Over the last twenty five years the serviced apartment sector has made significant
inroads into the short, extended stay and residential-style lodgings..
This has led to an increase in purpose built apartment accommodation against a fall
in the number of new hotels due to funding and land becoming harder to come by.
Whereas hotels are purpose built, the Australian serviced apartment industry has
been conceived from the development of private ownership and early investment.
Serviced apartments have been funded and bought for either leisure use, accommodation
or for investment purposes. The Australian public effectively funded the development
of the industry because hotels were less commercially attractive.
The industry growth is also the result of an increase in the number of corporate
travellers choosing serviced apartments over hotels because of competitive pricing,
high quality amenities and the option of short and long-term housing.
Between 2005 and 2008, the sector’s value grew from $1.5 billion to $2.2 billion,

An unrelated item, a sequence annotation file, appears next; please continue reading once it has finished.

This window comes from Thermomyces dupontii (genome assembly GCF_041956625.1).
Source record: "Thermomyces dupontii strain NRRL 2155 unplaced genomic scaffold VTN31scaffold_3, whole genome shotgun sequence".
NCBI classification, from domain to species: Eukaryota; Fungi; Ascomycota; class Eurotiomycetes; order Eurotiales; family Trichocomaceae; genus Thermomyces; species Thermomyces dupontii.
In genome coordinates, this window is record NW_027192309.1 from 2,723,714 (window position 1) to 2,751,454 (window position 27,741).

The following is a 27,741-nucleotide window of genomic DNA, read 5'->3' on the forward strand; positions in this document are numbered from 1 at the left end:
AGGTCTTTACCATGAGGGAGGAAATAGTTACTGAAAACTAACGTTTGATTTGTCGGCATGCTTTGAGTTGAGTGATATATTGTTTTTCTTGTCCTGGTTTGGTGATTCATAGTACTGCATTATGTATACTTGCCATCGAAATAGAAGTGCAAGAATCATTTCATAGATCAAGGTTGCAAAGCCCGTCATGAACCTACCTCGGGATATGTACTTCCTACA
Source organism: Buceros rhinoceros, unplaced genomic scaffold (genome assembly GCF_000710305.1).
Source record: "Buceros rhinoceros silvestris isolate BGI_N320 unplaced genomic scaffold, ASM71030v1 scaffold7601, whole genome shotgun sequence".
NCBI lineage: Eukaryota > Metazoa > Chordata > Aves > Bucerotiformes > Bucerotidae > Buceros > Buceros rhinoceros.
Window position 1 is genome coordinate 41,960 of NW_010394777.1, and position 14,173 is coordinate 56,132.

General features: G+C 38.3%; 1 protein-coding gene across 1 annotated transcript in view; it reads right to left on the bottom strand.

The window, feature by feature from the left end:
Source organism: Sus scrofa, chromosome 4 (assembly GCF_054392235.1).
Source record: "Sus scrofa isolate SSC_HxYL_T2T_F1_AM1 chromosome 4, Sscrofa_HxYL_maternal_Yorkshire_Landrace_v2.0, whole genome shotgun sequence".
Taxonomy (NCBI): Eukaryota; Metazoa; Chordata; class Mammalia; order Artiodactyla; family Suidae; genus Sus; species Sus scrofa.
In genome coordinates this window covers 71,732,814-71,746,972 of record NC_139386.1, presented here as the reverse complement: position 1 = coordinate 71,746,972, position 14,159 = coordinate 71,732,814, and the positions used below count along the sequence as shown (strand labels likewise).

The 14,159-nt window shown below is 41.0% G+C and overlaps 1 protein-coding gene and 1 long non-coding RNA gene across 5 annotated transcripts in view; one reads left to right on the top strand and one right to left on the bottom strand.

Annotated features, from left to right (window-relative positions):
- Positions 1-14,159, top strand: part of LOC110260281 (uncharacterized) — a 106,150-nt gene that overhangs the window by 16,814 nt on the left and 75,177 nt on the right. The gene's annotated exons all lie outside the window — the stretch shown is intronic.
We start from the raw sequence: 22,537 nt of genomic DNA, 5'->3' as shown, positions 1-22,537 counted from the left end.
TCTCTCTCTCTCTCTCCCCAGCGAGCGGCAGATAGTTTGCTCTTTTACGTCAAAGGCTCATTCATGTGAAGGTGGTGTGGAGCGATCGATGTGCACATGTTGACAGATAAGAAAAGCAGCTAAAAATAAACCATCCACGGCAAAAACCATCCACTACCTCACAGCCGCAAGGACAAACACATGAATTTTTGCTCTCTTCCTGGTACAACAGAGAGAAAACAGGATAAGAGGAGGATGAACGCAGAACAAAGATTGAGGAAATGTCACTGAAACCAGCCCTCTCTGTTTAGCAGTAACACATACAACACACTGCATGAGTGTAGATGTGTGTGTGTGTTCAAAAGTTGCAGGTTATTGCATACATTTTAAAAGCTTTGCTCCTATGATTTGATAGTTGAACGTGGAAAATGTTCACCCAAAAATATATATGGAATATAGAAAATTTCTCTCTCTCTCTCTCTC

and growth has continued ever since. The serviced apartment sector now accounts
for 25 per cent of the total market.
Demand for serviced apartments is predicted to grow in 2011. Occupancy rose by 5%
in the first quarter of the year, whilst average room rates increased by 3%. However
supply may struggle to match that demand. Quest Serviced Apartments’ chairman Paul
Constantinou said “Over the past few years, we’ve witnessed a change in where business
takes place, away from city centres to suburban business parks and regional areas.”
The importance of long-term assignments to the serviced apartments industry is growing
in Australia too, as Constantinou confirms. “Over the past year, we’ve seen a shift
in the perception of serviced apartments particularly from businesses and travel
management companies which need to accommodate people working on projects, away
from home for extended periods, in regional locations or near suburban business
parks. This is why we now have a constant flow of properties opening in these high-demand
suburban and regional areas.”